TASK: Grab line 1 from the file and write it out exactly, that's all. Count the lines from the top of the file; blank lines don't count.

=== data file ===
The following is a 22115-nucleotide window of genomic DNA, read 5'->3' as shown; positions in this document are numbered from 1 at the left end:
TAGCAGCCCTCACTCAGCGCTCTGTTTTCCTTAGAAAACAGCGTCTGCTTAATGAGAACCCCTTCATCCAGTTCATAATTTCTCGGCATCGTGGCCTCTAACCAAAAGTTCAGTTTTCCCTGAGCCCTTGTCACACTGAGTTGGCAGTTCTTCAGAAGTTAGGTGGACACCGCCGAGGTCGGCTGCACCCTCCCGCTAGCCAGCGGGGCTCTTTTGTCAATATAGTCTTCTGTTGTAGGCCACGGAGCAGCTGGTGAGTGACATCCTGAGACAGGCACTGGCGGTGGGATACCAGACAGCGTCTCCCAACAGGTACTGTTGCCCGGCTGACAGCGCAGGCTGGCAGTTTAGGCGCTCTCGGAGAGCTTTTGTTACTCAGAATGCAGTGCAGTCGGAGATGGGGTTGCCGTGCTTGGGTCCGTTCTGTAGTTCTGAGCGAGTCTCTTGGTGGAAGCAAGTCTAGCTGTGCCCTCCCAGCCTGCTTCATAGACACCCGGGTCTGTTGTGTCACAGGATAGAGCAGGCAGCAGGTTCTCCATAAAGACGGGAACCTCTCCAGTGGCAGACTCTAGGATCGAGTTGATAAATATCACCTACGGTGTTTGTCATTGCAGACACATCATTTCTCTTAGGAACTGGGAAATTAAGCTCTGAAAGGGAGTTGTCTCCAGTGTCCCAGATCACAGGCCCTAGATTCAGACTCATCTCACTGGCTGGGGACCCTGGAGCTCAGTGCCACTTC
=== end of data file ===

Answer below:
The following is a 22115-nucleotide window of genomic DNA, read 5'->3' as shown; positions in this document are numbered from 1 at the left end: